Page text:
This is a summary of trends observed in 2023 in both the broader world of marketing and specifically in higher education. Not all of these are new trends, but all were relevant last year and will likely stay relevant in 2024.
General Marketing Trends
There’s a lot to learn from across the marketing world, not just in the higher education industry. These industry-wide marketing trends offer us a new way of looking at problems to find creative solutions.
As digital spaces get increasingly clustered and people’s inboxes start to overflow, offline approaches offer a way to break through the noise. More companies are adding things like physical mail as well as in-person events/meetings/experiences alongside the digital channels they use to engage with users.
- The numbers suggest not only do consumers have (generally) positive sentiment toward mail — good mail campaigns have ROI. (Even Google uses direct mail for B2B marketing).
- There’s also consumer demand that online and offline have some overlap — see this data from Google regarding in-store shoppers using their phones while shopping. Online and offline experiences are usually kept separate, but there’s a growing need to integrate the two.
A good reputation is critical, particularly for B2B companies. There’s huge value in being recognizable and top-of-mind, especially among decision-makers.
- 80-90% of buyers have a vendor in mind before they even start researching. Most of them will choose a vendor from this first list. Many rely on previous experience or word of mouth to generate their shortlist.
- This report from LinkedIn suggests hyper-targeting (delivering personalized and precise ads to specific audiences based on data) is a less effective option than category or broad targeting (delivering broader ads to broad categories of users to get more reach).
- Hyper-targeting has been buzzy the last few years amid the rise of content personalization. But LinkedIn suggests hyper-targeting is too reliant on often inaccurate data and does not account for market volatility.
Authenticity and “Ethical” Marketing
Consumers (especially younger consumers) are more discerning about where they spend their money. There’s more expectation than ever for companies to have clear values and for those values to align with their consumers. This is especially relevant to higher ed where an institution’s values are often central to their marketing strategy.
- 46% of consumers say they are more likely to buy from brands that they trust (2022 data).
- Sustainability is a big consideration for a lot of consumers who are increasingly making buying decisions based on ESG (environmental, social, governance) claims.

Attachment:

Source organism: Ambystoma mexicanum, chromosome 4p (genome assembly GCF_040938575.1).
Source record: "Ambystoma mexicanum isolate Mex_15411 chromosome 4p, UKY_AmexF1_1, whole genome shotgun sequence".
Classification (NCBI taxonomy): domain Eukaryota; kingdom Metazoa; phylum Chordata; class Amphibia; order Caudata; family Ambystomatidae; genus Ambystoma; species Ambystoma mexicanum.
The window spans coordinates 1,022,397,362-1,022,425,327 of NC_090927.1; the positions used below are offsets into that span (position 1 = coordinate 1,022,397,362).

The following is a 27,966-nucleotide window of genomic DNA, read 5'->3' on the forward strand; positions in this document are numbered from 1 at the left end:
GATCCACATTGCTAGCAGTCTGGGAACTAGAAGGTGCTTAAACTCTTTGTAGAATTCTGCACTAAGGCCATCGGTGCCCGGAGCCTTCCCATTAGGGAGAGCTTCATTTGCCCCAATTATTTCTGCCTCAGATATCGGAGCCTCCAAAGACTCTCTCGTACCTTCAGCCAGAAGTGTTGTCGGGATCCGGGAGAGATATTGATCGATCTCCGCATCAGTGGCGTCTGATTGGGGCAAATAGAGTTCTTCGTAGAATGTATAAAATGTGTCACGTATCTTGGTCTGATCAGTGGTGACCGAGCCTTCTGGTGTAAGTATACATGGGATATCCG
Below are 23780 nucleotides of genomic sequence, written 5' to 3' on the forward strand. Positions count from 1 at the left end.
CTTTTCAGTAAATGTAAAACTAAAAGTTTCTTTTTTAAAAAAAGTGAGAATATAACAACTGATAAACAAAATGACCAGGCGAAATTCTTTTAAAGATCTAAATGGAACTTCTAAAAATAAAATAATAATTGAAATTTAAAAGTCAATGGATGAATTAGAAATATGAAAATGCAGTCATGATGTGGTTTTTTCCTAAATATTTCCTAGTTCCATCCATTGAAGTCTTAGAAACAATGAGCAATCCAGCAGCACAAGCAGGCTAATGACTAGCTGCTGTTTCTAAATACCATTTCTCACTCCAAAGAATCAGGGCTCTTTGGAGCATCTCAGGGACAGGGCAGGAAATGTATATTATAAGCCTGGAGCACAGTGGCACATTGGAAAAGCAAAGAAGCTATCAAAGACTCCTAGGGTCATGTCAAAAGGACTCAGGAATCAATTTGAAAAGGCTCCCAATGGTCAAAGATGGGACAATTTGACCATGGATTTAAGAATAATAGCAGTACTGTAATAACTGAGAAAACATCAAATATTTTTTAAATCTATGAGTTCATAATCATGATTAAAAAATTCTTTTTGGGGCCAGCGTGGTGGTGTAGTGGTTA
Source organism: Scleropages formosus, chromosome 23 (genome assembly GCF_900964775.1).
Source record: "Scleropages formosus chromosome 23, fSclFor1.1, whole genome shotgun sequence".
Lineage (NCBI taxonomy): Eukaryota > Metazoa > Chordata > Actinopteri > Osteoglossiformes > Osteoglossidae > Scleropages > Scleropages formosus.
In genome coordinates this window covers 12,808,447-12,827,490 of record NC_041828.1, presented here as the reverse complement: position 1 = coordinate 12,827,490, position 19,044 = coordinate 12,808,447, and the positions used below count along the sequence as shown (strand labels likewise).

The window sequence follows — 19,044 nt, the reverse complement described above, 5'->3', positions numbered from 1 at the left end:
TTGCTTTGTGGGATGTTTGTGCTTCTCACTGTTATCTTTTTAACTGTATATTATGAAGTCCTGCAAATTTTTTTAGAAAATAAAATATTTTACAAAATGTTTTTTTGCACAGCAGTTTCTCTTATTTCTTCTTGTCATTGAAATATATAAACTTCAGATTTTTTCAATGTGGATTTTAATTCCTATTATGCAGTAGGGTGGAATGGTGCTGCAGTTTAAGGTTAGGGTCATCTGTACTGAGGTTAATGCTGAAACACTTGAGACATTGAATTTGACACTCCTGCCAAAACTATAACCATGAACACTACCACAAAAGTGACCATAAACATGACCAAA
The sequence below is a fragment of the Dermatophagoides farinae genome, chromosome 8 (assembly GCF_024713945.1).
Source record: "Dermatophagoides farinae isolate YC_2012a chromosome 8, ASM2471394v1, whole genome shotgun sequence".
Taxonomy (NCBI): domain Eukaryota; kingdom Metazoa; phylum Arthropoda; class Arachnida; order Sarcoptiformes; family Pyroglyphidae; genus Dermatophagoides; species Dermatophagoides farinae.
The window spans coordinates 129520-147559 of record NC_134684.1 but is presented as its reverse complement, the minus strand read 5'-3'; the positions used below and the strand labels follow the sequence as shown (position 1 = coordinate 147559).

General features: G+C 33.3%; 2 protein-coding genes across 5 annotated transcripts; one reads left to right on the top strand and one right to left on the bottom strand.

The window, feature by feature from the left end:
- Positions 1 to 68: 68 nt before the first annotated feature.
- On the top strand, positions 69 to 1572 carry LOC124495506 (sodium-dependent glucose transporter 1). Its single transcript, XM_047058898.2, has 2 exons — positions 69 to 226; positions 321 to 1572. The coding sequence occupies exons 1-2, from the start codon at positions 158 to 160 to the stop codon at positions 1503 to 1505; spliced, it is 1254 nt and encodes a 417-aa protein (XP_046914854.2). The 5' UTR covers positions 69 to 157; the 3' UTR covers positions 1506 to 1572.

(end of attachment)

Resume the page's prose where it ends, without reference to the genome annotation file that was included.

- Also on the rise are concerns of “greenwashing” wherein companies use marketing claims to make consumers believe they’re more sustainable than they actually are.
Competing with the AI Boom
Everyone is using AI, and everyone is looking for the next big thing in AI. With so many companies using AI products and services—and, in some cases, piloting AI products of their own—there’s no question the market is about to get very crowded. But there’s a gulf between how businesses want to use AI and the public perception of it.
- Everyone thinks AI is their golden goose—87% of organizations think it will give them an edge over competitors.
- Consumers, in general, don’t trust AI and are worried about its potential privacy concerns.
- The global AI market is valued at $136 billion and is expected to grow.
Privacy and the “end” of third-party cookies
This year saw more regulations regarding internet privacy in the U.S. For higher education marketers, the biggest stories were changes to how information on those under 18 could be tracked and stored. Many of the tools companies rely on to track customer/user data are under scrutiny or at risk of disappearing.
- Google plans to eliminate third-party cookie use in Chrome sometime in 2024 (here’s an explanation of third-party cookies vs. first-party cookies.)
- The levers and tools marketers rely on can change at any time — it always pays to be ready to adapt.
- In 2023, four states (Colorado, Connecticut, Utah, and Virginia) began enforcing policies akin to the European Union’s sweeping General Data Protection Regulation (GDPR).
- Public opinion is harder to track, but Pew Research suggests Americans are at best confused, and at worst very worried about how companies collect and use their data.
Higher Ed Marketing Trends
Here’s a quick list of the big trends we saw in higher education marketing this year. Many of these won’t be new to anyone who spent the last year working in marketing, but they’re all worth keeping an eye on in 2024.
- Short-form video content (TikTok, Reels, etc.)
- TikTok, Snapchat, and Instagram are the biggest platforms on the internet and all three prioritize short-form video content. It’s by far the best place to reach college/high school-aged audiences.
- Content created by and centering around students/the student experience remains popular.
- Conversational tones and content marketing